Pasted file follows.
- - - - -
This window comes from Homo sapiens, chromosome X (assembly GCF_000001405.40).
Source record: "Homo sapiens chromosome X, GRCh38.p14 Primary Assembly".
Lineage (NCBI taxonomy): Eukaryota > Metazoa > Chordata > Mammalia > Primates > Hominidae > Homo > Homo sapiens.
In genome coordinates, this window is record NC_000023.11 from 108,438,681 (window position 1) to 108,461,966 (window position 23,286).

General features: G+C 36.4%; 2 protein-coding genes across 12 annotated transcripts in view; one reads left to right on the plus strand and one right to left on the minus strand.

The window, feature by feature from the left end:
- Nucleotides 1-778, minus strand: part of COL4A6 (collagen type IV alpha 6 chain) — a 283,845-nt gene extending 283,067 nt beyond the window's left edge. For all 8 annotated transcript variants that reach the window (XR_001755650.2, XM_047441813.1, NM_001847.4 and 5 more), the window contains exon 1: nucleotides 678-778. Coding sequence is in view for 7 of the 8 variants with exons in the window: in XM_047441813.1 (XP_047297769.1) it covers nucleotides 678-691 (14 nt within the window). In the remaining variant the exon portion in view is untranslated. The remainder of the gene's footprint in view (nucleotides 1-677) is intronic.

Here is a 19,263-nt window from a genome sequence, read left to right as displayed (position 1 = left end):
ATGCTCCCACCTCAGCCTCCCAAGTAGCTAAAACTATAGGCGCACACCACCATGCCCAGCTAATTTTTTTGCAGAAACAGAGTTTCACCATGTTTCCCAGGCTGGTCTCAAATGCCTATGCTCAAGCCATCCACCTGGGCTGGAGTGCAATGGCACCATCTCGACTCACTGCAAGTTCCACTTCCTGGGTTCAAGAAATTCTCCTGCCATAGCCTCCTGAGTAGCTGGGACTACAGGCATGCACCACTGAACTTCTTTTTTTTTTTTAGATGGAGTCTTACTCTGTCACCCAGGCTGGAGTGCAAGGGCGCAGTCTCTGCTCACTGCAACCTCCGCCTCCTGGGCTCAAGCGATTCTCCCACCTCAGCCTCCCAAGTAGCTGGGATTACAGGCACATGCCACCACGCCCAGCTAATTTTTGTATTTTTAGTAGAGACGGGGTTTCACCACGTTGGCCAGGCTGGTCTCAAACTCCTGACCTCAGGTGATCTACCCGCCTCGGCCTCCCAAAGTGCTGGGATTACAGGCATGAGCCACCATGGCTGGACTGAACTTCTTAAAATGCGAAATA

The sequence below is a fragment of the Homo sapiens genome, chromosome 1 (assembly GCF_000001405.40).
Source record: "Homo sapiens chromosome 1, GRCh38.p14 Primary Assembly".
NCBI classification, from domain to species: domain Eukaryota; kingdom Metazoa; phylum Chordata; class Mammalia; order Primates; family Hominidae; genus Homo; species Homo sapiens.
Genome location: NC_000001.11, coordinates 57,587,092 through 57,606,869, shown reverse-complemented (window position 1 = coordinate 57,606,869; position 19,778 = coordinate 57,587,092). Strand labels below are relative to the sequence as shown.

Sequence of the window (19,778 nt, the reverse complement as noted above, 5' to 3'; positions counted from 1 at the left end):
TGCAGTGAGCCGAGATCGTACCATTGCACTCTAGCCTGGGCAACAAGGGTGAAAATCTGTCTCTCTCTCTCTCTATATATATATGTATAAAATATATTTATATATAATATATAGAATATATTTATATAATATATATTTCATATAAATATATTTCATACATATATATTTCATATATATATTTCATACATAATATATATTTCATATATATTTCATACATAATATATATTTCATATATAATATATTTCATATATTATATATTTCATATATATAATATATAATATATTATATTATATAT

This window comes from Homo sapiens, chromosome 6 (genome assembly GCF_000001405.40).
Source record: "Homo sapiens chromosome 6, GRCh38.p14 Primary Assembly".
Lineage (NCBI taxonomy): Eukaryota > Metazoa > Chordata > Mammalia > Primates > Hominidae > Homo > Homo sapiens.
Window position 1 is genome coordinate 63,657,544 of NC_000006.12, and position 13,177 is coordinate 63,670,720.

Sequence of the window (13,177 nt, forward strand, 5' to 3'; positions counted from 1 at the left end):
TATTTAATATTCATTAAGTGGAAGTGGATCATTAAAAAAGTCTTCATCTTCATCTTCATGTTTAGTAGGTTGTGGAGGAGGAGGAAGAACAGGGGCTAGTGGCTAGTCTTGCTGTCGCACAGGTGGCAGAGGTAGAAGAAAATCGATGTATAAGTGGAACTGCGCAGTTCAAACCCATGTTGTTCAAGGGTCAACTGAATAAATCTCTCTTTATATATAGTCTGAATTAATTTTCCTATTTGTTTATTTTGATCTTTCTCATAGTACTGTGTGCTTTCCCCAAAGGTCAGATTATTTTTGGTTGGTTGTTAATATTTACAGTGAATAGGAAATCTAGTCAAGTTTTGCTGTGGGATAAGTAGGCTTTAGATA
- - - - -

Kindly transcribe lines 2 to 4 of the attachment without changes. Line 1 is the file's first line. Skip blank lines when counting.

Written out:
Source record: "Homo sapiens chromosome X, GRCh38.p14 Primary Assembly".
Lineage (NCBI taxonomy): Eukaryota > Metazoa > Chordata > Mammalia > Primates > Hominidae > Homo > Homo sapiens.
In genome coordinates, this window is record NC_000023.11 from 108,438,681 (window position 1) to 108,461,966 (window position 23,286).